A New English Translation of Strack and Billerbeck, Commentary on the Talmud, ed. Jacob N. Cerone, trans. Joseph Longarino

Strack, Hermann L. and Paul Billerbeck, A Commentary on the New Testament from the Talmud & Midrash, ed. Jacob N. Cerone, trans. Joseph Longarino, vol. 3. Bellingham, WA: Lexham Press, 2021. Bellingham, Wash.: Lexham Press, 2021. 1008 pp.; Hb.  $64.99; Logos Digital edition $59.99  Link to Lexham Press

Originally published between 1922 and 1928 as Kommentar zum Neuen Testament aus Talmud und Midrasch, Lexham Academic is publishing Strack and Billerbeck in English for the first time. Originally over 4000 pages in four-volumes, volume 1 of the original work covered just the Gospel of Matthew (at over 1000 pages!) Volume 2 covered Mark through Acts and volume 3 covers Romans through Revelation. For a variety of reasons, Lexham is releasing the third volume first in both print and digital, Logos Library format and there is no plan to publish volume 4.

Strack and BillerbeckThis new edition was translated by Joseph Longarino and edited by Jacob N. Cerone. Jacob N. Cerone is a doctoral candidate at the Friedrich-Alexander University at Erlangen-Nuremberg. He edited and translated Jorg Frey, Qumran, Judaism, and New Testament Interpretation (WUNT 2/424; Morh Siebeck, 2919). He recently published Daily Scriptures: 365 Readings in Hebrew, Greek, and Latin (Eerdmans 2021) and is the editor and translator of Adolf von Harnack, The Letter of the Roman Church to the Corinthian Church from the Era of Domitian: 1 Clement (Pickwick, 2021). Joseph Longarino finished his Ph.D at Duke, “The Weight of Mortality: Pauline Theology and the Problem of Death.”

How important is Strack and Billerbeck? It is possible someone might see “published in 1922” and think this is an old, outdated resource. Despite being nearly a hundred years old, St-B is still cited frequently in commentaries. I used the Logos to search for references to Str-B. In the second volume of Davies and Allison’s ICC commentary on Matthew, they cite Str-B 127 times. In the ten volumes of TDNT, there are 3,667 citations of this four-volume commentary. George Foot Moore described this word as “an immense collection of parallels and illustrations from all parts of the rabbinical literature, in trustworthy translation, with the necessary introductions and explanations” (cited by Baird, 422). In the introduction to this new edition, David Instone-Brewer calls the word a “rich compendium of Rabbinic sources that help illustrate the language and thinking of many of the authors and initial readers of the New Testament” (xxi).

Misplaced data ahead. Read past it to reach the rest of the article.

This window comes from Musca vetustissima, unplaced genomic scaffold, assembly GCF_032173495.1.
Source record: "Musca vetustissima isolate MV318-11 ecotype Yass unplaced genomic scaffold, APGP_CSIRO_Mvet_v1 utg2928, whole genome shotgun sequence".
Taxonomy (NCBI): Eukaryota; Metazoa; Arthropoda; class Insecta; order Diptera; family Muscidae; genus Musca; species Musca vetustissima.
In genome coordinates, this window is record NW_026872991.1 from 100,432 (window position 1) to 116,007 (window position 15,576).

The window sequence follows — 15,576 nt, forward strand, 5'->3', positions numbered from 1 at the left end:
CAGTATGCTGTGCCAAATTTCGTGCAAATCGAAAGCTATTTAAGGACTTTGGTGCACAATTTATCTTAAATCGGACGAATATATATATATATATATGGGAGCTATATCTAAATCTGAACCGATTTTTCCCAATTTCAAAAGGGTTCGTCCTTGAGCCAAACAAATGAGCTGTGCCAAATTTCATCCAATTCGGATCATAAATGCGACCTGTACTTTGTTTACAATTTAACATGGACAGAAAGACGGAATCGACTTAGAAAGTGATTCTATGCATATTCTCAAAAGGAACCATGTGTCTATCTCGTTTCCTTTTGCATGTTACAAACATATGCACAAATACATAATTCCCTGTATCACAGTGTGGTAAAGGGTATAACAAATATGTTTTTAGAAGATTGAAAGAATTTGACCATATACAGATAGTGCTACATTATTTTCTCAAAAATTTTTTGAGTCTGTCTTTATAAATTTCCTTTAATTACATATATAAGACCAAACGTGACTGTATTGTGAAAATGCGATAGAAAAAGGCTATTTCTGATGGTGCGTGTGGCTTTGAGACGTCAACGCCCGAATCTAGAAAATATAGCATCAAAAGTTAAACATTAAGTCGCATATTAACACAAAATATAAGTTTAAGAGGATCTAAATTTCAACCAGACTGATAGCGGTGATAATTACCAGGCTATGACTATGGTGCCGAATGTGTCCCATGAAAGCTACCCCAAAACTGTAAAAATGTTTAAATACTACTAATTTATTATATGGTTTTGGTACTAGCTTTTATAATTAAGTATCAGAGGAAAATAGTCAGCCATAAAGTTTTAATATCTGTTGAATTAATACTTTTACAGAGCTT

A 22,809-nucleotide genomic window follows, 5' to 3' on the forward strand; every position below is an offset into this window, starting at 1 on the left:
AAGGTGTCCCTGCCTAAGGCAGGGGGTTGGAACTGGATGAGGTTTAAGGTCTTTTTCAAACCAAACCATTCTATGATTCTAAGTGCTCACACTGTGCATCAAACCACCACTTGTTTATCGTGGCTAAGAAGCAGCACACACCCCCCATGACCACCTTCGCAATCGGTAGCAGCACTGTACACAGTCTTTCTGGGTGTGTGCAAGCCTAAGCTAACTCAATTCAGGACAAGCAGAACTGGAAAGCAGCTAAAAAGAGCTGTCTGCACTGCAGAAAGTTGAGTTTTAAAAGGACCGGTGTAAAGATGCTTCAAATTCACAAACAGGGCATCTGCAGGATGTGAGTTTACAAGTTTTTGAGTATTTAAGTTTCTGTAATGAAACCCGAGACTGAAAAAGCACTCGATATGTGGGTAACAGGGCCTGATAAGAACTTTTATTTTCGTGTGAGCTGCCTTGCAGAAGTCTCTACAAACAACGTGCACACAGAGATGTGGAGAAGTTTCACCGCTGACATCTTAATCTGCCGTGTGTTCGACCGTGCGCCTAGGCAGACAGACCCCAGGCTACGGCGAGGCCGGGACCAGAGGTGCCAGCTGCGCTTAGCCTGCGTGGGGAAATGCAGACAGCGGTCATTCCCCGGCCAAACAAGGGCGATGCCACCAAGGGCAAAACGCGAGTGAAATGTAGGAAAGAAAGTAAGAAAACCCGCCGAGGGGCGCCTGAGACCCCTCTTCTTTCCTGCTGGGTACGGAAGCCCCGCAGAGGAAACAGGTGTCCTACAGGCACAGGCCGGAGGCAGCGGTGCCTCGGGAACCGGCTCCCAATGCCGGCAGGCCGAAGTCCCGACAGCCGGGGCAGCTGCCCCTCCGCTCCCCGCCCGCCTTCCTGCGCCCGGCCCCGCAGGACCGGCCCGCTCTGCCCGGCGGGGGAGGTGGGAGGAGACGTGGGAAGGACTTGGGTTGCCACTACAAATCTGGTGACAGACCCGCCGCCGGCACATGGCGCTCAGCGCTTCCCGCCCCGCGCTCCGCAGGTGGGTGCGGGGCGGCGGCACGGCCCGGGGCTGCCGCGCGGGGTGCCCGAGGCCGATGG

What is A Commentary on the New Testament from the Talmud & Midrash? Strack and Billerbeck present their purpose in writing the commentary:

We did not intend to present an actual interpretation of the New Testament, but that which is understood on the basis of material from the Talmud and Midrash; we intended to present objectively the beliefs, the ideas, and the life of the Jews in the time of Jesus and earliest Christianity.… We protest emphatically against the idea that a conclusion should be drawn about actual or alleged views prevailing in contemporary Judaism on the basis of the material collected here (Kommentar zum NT aus Talmud, l: vi., cited by Baird , 419).

Joachim Jeremias described the importance of this work: “A field of research basically important for the understanding of the Gospels, which was previously a terra incognita, accessible only to a few specialists, the Jewish environment of Jesus and the early church has been opened for general use to the theological world since 1922. Through it a new basis for New Testament exegesis, especially of the Gospels, was created” (Jeremias, “Billerbeck,” TRE 4:641, cited in Baird, 419).

Use and Abuse of Strack and Billerbeck. The reception history of Str-B is worthy of a scholarly article. Instone-Brewer warns in his introduction that “Easy access to all these texts can be both a valuable research tool and a source of temptation for lazy scholarship” (xxiv). This was Samuel Sandmel’s complain in his famous article “Parallelomania” (JBL 81 [1962]: 8–11).

What shall we make of the five immense books which constitute the Strack and Billerbeck Kommentar zum Neuen Testament aus Talmud und Midrasch? Let us grant that it is a useful tool. So is a hammer, if one needs to drive nails. But if one needs to bisect a board, then a hammer is scarcely the useful tool… I would state here that NT scholars devoid of Rabbinic learning have been misled by Strack-Billerbeck into arrogating to themselves a competency they do not possess” (8-9).